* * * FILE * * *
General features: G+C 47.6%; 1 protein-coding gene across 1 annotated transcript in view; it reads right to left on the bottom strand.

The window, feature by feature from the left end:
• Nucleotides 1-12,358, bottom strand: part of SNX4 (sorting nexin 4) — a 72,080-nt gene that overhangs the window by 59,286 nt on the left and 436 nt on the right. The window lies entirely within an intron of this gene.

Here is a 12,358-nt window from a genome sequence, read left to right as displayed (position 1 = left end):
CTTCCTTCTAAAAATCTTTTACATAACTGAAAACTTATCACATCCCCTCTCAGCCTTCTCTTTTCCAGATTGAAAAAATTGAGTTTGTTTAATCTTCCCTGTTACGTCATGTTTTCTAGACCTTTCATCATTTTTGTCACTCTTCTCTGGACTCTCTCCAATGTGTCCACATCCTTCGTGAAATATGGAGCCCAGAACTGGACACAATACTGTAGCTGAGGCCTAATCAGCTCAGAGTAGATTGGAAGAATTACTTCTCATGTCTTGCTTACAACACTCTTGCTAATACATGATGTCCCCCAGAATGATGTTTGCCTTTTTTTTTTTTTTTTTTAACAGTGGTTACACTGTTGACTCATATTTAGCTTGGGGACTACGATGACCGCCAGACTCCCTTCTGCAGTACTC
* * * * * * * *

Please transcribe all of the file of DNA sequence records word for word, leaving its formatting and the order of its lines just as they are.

General features: G+C 47.6%; 1 protein-coding gene across 1 annotated transcript in view; it reads right to left on the bottom strand.

The window, feature by feature from the left end:
• Nucleotides 1-12,358, bottom strand: part of SNX4 (sorting nexin 4) — a 72,080-nt gene that overhangs the window by 59,286 nt on the left and 436 nt on the right. The window lies entirely within an intron of this gene.

Here is a 12,358-nt window from a genome sequence, read left to right as displayed (position 1 = left end):
CTTCCTTCTAAAAATCTTTTACATAACTGAAAACTTATCACATCCCCTCTCAGCCTTCTCTTTTCCAGATTGAAAAAATTGAGTTTGTTTAATCTTCCCTGTTACGTCATGTTTTCTAGACCTTTCATCATTTTTGTCACTCTTCTCTGGACTCTCTCCAATGTGTCCACATCCTTCGTGAAATATGGAGCCCAGAACTGGACACAATACTGTAGCTGAGGCCTAATCAGCTCAGAGTAGATTGGAAGAATTACTTCTCATGTCTTGCTTACAACACTCTTGCTAATACATGATGTCCCCCAGAATGATGTTTGCCTTTTTTTTTTTTTTTTTTAACAGTGGTTACACTGTTGACTCATATTTAGCTTGGGGACTACGATGACCGCCAGACTCCCTTCTGCAGTACTC